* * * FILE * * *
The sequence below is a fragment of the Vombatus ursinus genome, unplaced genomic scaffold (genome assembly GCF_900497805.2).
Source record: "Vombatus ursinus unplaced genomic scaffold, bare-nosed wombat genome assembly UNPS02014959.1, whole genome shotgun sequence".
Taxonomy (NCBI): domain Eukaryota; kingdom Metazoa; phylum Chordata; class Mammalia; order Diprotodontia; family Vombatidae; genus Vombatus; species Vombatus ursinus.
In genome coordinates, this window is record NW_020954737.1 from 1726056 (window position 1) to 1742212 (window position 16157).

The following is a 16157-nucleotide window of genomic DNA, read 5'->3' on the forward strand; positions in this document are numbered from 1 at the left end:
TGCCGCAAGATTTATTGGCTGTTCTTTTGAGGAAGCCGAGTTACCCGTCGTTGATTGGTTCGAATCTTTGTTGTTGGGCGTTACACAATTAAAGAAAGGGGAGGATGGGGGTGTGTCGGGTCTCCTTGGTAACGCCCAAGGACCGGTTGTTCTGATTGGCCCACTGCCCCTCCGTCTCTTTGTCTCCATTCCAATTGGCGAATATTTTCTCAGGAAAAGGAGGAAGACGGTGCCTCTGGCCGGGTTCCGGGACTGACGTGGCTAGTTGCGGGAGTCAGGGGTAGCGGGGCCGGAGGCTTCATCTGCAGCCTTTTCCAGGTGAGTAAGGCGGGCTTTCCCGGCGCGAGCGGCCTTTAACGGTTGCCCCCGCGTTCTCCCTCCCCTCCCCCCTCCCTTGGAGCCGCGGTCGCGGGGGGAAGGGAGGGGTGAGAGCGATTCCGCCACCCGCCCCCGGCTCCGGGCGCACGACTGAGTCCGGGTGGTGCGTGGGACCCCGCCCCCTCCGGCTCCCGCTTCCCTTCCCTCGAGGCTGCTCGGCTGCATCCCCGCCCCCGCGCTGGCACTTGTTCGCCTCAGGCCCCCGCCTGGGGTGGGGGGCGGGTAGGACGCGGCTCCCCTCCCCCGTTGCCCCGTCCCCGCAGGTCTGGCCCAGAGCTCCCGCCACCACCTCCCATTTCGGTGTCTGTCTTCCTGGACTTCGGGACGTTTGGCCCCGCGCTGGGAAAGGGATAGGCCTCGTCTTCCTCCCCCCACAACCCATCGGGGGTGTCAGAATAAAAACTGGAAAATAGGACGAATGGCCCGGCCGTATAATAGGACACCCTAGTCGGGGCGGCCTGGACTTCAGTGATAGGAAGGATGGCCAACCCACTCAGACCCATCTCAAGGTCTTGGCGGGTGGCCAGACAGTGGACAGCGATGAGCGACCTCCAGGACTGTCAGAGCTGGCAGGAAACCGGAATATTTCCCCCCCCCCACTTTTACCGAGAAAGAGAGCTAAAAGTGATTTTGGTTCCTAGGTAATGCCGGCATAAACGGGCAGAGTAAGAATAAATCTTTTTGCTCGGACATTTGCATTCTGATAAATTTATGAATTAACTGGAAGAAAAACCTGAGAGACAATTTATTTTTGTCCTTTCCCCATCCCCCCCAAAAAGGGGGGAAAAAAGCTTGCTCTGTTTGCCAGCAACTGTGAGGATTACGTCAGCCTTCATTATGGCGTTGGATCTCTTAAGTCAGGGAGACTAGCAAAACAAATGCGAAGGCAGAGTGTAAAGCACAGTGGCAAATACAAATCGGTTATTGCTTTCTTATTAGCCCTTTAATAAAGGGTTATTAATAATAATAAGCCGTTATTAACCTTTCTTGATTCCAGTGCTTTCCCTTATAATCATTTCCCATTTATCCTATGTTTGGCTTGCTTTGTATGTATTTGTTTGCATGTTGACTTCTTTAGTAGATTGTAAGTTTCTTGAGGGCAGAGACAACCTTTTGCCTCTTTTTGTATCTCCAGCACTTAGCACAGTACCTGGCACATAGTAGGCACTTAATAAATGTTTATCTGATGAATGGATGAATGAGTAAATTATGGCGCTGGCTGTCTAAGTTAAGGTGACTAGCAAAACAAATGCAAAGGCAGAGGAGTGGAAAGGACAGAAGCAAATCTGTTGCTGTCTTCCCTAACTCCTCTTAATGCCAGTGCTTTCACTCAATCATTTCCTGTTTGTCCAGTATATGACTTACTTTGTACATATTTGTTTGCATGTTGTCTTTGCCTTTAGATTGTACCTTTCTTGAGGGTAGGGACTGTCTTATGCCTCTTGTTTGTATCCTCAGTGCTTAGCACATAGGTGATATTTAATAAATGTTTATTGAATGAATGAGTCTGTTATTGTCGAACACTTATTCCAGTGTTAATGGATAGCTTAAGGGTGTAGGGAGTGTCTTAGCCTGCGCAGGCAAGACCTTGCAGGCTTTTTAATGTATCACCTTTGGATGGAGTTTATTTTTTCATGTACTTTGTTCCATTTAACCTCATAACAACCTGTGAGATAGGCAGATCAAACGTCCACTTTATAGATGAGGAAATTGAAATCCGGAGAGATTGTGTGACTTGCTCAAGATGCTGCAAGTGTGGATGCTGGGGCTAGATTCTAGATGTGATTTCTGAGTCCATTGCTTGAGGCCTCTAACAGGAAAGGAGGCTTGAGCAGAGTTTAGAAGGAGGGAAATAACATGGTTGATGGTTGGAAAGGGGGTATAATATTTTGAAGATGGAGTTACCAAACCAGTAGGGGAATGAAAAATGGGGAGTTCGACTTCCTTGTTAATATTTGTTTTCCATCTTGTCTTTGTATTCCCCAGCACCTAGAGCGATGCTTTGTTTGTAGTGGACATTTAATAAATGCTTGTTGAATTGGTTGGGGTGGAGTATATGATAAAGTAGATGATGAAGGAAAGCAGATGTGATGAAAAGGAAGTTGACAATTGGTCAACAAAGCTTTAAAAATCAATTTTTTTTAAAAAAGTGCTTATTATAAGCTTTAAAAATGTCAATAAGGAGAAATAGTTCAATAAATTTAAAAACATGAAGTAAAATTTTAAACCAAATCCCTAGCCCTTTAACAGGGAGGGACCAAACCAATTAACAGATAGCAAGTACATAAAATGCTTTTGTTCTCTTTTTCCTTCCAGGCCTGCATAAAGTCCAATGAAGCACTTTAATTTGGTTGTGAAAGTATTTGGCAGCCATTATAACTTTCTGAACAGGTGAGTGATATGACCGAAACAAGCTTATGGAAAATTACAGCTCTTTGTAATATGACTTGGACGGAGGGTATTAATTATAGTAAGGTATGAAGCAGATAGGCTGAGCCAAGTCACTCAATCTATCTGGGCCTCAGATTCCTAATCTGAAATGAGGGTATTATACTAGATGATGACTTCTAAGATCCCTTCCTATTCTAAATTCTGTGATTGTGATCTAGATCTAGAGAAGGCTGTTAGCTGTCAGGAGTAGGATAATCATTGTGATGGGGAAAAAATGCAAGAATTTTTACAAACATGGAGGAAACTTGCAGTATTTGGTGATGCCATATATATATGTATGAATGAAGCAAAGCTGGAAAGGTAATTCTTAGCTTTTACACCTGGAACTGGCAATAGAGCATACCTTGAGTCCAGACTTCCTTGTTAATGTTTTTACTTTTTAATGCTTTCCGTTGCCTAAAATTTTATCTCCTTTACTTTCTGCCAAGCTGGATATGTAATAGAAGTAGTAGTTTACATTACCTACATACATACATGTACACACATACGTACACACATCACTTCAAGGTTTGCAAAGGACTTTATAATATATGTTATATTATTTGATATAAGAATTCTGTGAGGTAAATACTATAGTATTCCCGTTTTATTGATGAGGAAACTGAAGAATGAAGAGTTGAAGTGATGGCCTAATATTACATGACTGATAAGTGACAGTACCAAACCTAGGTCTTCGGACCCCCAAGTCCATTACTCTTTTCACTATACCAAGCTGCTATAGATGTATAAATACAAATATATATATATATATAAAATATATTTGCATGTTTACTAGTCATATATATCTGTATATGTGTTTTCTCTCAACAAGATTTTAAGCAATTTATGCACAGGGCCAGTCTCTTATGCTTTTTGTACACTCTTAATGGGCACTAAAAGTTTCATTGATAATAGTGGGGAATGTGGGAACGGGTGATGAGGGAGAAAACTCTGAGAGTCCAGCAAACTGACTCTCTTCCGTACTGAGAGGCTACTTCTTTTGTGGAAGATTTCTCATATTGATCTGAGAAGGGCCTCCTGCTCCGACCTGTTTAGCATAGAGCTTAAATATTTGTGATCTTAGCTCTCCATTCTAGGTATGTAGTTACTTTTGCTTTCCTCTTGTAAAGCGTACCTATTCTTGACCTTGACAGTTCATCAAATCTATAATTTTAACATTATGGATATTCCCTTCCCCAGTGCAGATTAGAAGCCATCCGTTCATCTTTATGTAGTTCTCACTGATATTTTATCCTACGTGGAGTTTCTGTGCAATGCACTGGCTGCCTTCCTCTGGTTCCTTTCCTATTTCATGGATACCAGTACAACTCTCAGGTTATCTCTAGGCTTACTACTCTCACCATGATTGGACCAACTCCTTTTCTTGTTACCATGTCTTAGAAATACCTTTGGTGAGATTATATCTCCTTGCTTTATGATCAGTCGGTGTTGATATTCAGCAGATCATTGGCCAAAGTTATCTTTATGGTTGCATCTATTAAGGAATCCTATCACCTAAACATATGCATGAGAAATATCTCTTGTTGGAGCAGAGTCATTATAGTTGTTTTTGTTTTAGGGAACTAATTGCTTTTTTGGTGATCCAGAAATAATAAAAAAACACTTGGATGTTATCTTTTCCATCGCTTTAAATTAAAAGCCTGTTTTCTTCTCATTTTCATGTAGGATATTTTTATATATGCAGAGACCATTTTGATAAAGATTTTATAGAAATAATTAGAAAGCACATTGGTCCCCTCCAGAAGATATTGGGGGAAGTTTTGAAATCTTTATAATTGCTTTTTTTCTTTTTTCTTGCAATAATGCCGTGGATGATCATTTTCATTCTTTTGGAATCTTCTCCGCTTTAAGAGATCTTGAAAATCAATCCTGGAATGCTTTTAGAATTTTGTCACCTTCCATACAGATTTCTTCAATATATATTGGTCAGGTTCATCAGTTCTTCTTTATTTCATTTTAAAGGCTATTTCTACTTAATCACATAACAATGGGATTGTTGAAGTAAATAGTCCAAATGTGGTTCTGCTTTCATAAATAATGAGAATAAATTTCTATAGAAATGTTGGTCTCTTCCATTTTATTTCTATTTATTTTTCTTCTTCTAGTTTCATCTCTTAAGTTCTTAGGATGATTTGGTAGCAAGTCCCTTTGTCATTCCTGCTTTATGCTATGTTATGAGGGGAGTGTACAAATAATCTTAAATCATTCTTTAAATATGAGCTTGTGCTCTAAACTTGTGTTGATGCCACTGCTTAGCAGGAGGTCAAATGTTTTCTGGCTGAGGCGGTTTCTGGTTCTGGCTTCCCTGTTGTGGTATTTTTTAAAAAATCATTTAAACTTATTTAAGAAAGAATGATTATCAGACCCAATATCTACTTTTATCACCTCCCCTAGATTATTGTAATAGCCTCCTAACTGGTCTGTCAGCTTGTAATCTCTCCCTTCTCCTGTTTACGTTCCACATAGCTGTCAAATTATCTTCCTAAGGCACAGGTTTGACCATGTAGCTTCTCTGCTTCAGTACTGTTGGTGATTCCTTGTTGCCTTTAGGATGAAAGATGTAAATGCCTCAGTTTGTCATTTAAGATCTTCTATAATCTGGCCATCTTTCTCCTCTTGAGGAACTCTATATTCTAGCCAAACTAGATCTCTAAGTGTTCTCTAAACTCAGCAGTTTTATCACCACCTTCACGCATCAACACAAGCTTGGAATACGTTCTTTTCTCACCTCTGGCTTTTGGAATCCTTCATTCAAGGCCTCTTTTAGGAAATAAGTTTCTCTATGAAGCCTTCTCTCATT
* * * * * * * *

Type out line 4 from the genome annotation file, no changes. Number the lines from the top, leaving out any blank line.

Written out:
In genome coordinates, this window is record NW_020954737.1 from 1726056 (window position 1) to 1742212 (window position 16157).